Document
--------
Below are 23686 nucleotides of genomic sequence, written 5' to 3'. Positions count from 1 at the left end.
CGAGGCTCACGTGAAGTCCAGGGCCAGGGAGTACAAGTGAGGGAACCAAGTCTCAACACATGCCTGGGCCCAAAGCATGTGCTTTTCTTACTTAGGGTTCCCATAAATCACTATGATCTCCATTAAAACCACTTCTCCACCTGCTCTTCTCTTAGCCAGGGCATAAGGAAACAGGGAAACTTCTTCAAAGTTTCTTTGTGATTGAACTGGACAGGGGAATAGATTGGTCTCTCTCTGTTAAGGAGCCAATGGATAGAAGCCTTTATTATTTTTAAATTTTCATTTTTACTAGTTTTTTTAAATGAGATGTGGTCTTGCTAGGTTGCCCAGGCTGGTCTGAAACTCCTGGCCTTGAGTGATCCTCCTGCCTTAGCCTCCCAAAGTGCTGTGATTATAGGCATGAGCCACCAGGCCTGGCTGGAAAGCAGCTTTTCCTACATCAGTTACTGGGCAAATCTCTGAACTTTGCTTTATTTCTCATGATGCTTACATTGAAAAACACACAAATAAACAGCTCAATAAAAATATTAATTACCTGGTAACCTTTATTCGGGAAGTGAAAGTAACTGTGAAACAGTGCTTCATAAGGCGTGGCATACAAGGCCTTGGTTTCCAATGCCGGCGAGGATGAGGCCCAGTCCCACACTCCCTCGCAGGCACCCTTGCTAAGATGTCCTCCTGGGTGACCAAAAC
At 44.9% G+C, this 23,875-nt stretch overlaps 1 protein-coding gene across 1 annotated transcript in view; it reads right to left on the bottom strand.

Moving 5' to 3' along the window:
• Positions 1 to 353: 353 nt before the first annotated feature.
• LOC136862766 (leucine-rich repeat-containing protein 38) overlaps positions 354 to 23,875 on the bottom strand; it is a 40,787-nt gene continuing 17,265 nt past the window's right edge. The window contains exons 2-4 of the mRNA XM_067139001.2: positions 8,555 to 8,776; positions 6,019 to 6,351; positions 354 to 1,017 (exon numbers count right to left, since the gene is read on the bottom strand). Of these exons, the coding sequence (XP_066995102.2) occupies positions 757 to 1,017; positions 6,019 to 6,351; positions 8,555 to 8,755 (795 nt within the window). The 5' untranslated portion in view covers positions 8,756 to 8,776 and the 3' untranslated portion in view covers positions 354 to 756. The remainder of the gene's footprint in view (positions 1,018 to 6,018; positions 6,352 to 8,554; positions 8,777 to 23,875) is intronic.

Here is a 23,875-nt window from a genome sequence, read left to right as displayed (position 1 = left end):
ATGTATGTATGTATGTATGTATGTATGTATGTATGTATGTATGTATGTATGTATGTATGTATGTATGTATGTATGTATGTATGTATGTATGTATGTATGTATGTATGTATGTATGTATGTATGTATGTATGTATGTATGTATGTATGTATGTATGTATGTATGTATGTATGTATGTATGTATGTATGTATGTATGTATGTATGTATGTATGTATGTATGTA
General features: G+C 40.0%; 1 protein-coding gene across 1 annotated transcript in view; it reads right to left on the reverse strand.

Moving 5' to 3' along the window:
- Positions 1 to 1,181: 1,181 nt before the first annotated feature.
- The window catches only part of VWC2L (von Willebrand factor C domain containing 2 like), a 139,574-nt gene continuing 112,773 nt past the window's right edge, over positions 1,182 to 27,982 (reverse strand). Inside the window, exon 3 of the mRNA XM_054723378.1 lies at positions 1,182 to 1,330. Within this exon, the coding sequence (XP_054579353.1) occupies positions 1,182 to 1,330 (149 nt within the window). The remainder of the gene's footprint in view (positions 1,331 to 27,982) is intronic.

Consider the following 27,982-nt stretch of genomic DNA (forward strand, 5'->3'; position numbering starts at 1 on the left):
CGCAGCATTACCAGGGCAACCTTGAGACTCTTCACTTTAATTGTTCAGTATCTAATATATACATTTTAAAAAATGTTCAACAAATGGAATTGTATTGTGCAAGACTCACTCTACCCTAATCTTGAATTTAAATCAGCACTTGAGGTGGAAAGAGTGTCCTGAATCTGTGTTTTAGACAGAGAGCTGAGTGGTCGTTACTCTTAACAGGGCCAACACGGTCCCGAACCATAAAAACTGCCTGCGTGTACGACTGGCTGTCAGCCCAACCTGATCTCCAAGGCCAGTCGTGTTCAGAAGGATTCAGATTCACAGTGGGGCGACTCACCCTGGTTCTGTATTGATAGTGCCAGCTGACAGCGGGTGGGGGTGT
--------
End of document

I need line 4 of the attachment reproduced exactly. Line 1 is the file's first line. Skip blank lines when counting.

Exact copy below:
Moving 5' to 3' along the window: